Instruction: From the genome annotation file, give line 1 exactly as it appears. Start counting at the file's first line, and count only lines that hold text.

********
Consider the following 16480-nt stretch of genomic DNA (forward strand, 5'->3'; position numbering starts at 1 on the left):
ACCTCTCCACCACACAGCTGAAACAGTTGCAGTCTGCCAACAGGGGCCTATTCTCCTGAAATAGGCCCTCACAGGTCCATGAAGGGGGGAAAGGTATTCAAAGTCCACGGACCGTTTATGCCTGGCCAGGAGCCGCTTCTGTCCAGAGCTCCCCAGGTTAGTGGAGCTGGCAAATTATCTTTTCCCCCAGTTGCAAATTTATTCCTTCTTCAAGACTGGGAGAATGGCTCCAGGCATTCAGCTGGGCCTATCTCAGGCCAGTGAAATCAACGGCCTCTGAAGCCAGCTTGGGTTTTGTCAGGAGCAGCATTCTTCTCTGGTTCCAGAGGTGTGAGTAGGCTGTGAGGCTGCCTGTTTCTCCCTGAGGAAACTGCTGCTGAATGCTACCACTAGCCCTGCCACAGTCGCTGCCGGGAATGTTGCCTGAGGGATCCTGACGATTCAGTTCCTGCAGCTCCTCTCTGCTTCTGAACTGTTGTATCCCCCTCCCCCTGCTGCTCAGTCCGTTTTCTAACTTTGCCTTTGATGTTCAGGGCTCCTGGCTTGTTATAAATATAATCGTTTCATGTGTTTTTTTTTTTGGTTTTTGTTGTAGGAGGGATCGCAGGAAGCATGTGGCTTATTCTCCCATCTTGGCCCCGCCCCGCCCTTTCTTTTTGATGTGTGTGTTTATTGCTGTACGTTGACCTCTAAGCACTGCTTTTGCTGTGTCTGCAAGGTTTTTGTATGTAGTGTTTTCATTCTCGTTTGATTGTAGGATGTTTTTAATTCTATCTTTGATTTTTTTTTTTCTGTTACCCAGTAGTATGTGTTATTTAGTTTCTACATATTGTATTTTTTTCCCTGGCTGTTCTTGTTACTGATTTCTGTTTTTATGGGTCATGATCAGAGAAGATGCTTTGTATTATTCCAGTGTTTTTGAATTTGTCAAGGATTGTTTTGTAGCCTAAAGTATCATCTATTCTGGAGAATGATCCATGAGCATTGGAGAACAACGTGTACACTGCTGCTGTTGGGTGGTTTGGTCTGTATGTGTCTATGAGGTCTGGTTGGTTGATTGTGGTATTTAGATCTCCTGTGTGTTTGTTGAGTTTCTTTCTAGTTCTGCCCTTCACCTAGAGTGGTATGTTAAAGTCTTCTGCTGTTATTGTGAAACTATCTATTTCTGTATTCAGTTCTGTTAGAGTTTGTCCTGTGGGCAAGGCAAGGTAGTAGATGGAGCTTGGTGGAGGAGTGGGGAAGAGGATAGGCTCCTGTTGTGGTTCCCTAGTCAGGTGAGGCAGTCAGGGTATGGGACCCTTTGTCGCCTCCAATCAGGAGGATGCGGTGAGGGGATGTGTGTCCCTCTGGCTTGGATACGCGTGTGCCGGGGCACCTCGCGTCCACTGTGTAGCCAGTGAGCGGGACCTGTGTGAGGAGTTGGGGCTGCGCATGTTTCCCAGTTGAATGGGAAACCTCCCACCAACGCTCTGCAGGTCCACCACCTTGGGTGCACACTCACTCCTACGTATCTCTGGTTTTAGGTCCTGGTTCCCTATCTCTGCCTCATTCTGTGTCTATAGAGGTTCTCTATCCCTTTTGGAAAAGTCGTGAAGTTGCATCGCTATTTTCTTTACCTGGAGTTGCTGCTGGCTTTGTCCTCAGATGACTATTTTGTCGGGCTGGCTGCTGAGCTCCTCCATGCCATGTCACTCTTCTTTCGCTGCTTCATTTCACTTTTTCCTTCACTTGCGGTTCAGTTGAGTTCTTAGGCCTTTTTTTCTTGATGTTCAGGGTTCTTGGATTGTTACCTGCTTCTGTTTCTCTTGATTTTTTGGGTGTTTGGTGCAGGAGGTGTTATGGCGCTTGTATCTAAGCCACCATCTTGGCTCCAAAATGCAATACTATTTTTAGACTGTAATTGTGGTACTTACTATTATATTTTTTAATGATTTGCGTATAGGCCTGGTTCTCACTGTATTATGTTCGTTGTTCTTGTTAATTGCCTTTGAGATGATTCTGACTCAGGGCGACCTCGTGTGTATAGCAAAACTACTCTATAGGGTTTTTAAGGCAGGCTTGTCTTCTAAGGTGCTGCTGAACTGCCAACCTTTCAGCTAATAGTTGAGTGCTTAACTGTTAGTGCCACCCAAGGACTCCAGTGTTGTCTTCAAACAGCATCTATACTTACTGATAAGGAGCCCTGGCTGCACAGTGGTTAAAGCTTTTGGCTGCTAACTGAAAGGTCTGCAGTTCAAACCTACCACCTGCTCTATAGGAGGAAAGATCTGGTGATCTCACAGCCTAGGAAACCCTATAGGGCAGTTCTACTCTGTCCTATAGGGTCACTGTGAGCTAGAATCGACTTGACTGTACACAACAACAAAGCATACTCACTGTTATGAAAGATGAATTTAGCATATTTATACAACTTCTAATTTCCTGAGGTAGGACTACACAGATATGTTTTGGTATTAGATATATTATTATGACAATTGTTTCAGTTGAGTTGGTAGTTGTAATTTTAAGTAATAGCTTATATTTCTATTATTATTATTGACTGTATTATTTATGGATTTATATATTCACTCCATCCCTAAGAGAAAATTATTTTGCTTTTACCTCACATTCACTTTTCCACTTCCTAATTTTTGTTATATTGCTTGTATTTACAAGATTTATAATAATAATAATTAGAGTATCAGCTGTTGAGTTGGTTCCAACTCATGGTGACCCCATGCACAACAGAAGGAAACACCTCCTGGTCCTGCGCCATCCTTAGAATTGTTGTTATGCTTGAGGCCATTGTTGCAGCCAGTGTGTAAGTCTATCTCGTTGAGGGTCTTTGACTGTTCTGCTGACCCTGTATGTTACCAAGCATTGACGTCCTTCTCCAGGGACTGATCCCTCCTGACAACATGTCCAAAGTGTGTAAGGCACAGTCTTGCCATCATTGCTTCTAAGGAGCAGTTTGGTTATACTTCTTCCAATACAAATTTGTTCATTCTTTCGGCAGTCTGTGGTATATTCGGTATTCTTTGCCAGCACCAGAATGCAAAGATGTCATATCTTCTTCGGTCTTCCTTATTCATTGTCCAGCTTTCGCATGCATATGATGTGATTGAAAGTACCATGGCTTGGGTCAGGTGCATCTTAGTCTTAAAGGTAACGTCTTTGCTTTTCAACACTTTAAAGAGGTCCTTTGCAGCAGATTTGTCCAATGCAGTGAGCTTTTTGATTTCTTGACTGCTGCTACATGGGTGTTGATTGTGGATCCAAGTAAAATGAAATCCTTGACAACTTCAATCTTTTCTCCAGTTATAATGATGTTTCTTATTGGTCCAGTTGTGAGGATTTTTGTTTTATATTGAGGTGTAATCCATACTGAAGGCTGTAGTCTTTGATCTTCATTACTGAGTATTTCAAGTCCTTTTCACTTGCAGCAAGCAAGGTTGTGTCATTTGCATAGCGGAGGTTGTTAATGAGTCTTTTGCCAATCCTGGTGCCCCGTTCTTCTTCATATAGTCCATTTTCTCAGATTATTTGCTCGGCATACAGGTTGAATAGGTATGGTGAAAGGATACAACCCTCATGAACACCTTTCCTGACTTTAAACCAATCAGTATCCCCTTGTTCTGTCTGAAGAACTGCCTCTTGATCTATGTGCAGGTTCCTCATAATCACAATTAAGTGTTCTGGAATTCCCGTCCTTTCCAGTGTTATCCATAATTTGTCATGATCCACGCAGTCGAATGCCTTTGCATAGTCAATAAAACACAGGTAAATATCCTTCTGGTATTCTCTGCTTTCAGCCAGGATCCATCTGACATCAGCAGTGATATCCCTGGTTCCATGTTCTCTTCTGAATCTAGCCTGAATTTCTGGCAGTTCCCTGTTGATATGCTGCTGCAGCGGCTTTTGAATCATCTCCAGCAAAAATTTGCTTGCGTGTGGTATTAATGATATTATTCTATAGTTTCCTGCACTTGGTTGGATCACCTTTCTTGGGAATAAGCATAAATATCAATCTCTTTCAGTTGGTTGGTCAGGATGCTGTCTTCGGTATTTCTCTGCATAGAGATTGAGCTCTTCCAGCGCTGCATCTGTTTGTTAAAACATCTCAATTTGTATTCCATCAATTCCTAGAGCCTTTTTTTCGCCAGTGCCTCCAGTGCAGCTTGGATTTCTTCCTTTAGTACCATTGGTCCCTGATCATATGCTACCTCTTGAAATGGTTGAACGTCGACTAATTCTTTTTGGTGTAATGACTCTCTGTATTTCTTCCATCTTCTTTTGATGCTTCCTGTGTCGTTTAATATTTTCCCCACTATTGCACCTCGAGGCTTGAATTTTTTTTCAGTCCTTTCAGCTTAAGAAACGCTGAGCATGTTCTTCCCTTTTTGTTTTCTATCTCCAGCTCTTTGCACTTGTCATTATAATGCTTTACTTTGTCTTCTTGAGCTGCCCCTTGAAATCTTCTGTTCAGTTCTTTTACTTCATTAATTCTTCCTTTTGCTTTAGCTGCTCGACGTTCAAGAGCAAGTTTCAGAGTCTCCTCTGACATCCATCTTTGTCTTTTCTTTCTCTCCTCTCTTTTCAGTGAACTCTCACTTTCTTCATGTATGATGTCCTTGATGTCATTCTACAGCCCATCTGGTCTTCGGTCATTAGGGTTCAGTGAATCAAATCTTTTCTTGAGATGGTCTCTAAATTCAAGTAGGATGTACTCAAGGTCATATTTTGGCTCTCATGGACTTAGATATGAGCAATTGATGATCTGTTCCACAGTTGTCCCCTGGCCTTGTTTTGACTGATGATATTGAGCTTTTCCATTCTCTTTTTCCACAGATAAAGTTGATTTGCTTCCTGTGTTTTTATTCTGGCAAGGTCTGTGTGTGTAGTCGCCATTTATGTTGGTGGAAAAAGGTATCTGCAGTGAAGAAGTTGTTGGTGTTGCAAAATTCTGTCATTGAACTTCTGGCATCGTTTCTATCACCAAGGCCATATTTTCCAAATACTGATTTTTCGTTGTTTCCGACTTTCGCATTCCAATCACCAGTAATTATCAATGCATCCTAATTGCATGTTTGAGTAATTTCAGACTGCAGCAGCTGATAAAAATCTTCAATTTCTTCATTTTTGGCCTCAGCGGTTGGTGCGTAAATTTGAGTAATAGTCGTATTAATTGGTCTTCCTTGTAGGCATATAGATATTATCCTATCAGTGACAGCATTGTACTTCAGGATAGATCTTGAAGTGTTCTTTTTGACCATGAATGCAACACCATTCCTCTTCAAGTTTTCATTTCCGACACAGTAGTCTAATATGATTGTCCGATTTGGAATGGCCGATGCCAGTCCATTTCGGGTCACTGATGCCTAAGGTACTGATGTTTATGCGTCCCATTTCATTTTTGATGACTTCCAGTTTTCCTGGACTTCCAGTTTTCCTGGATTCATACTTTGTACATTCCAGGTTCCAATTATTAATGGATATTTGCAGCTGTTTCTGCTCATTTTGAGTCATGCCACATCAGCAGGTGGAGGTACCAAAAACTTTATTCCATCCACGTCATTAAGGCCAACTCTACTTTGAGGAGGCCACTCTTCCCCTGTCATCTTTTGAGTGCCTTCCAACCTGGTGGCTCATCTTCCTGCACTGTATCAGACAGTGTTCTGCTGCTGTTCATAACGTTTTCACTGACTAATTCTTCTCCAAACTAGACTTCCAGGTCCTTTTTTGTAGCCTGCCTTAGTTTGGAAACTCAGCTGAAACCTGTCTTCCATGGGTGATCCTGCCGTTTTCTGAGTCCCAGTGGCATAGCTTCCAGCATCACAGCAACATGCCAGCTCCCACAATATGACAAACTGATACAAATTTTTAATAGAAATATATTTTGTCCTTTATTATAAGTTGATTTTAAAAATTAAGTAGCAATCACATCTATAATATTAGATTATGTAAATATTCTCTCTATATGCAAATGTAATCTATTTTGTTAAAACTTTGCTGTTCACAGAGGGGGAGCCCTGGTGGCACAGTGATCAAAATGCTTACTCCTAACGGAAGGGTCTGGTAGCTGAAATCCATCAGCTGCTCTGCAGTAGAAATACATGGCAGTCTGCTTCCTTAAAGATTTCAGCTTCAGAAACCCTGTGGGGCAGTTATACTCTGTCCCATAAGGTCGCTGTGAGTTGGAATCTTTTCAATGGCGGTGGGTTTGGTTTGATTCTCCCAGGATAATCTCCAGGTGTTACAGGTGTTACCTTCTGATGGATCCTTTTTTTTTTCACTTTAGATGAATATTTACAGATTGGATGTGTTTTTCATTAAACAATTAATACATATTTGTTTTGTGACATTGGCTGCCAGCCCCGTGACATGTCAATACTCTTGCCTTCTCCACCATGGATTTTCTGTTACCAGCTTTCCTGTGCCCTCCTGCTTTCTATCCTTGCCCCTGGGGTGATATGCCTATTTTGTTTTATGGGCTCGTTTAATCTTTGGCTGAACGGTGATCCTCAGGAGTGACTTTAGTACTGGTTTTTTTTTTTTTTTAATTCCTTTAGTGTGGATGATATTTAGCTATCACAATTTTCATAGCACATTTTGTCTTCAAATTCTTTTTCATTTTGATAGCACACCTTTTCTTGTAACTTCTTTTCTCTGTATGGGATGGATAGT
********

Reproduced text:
Consider the following 16480-nt stretch of genomic DNA (forward strand, 5'->3'; position numbering starts at 1 on the left):